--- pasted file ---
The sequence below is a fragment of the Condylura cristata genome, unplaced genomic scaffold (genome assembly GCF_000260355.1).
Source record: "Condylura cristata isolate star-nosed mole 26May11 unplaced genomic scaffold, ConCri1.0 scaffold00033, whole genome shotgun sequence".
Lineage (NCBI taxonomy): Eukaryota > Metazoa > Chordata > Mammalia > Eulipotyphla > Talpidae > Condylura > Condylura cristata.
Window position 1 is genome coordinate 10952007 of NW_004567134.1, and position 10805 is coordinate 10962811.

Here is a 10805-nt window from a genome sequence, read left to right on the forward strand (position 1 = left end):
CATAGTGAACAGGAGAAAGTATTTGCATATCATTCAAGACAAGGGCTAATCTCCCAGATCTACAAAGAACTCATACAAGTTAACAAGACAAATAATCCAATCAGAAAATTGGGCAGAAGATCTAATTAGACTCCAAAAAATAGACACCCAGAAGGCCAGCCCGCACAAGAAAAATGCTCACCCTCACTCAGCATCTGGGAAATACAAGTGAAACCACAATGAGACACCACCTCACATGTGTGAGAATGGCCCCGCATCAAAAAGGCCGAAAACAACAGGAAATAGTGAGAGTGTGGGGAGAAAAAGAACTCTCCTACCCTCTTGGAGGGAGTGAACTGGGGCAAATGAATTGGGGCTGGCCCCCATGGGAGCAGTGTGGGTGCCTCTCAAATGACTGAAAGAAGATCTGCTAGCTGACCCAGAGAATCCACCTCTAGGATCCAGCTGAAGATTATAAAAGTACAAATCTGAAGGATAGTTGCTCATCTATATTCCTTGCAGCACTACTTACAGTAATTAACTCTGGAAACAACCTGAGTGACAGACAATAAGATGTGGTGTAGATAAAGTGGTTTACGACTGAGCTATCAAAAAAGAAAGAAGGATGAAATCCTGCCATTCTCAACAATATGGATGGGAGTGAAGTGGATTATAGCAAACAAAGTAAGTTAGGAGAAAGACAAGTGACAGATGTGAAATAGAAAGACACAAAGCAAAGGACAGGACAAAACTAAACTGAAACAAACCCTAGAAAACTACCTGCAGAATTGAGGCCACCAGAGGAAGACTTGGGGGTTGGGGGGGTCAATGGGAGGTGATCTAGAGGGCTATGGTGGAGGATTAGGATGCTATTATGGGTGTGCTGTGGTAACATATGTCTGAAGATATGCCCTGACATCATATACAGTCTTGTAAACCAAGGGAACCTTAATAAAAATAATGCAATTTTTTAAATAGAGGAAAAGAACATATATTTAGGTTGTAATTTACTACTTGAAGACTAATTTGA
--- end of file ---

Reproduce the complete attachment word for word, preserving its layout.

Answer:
The sequence below is a fragment of the Condylura cristata genome, unplaced genomic scaffold (genome assembly GCF_000260355.1).
Source record: "Condylura cristata isolate star-nosed mole 26May11 unplaced genomic scaffold, ConCri1.0 scaffold00033, whole genome shotgun sequence".
Lineage (NCBI taxonomy): Eukaryota > Metazoa > Chordata > Mammalia > Eulipotyphla > Talpidae > Condylura > Condylura cristata.
Window position 1 is genome coordinate 10952007 of NW_004567134.1, and position 10805 is coordinate 10962811.

Here is a 10805-nt window from a genome sequence, read left to right on the forward strand (position 1 = left end):
CATAGTGAACAGGAGAAAGTATTTGCATATCATTCAAGACAAGGGCTAATCTCCCAGATCTACAAAGAACTCATACAAGTTAACAAGACAAATAATCCAATCAGAAAATTGGGCAGAAGATCTAATTAGACTCCAAAAAATAGACACCCAGAAGGCCAGCCCGCACAAGAAAAATGCTCACCCTCACTCAGCATCTGGGAAATACAAGTGAAACCACAATGAGACACCACCTCACATGTGTGAGAATGGCCCCGCATCAAAAAGGCCGAAAACAACAGGAAATAGTGAGAGTGTGGGGAGAAAAAGAACTCTCCTACCCTCTTGGAGGGAGTGAACTGGGGCAAATGAATTGGGGCTGGCCCCCATGGGAGCAGTGTGGGTGCCTCTCAAATGACTGAAAGAAGATCTGCTAGCTGACCCAGAGAATCCACCTCTAGGATCCAGCTGAAGATTATAAAAGTACAAATCTGAAGGATAGTTGCTCATCTATATTCCTTGCAGCACTACTTACAGTAATTAACTCTGGAAACAACCTGAGTGACAGACAATAAGATGTGGTGTAGATAAAGTGGTTTACGACTGAGCTATCAAAAAAGAAAGAAGGATGAAATCCTGCCATTCTCAACAATATGGATGGGAGTGAAGTGGATTATAGCAAACAAAGTAAGTTAGGAGAAAGACAAGTGACAGATGTGAAATAGAAAGACACAAAGCAAAGGACAGGACAAAACTAAACTGAAACAAACCCTAGAAAACTACCTGCAGAATTGAGGCCACCAGAGGAAGACTTGGGGGTTGGGGGGGTCAATGGGAGGTGATCTAGAGGGCTATGGTGGAGGATTAGGATGCTATTATGGGTGTGCTGTGGTAACATATGTCTGAAGATATGCCCTGACATCATATACAGTCTTGTAAACCAAGGGAACCTTAATAAAAATAATGCAATTTTTTAAATAGAGGAAAAGAACATATATTTAGGTTGTAATTTACTACTTGAAGACTAATTTGA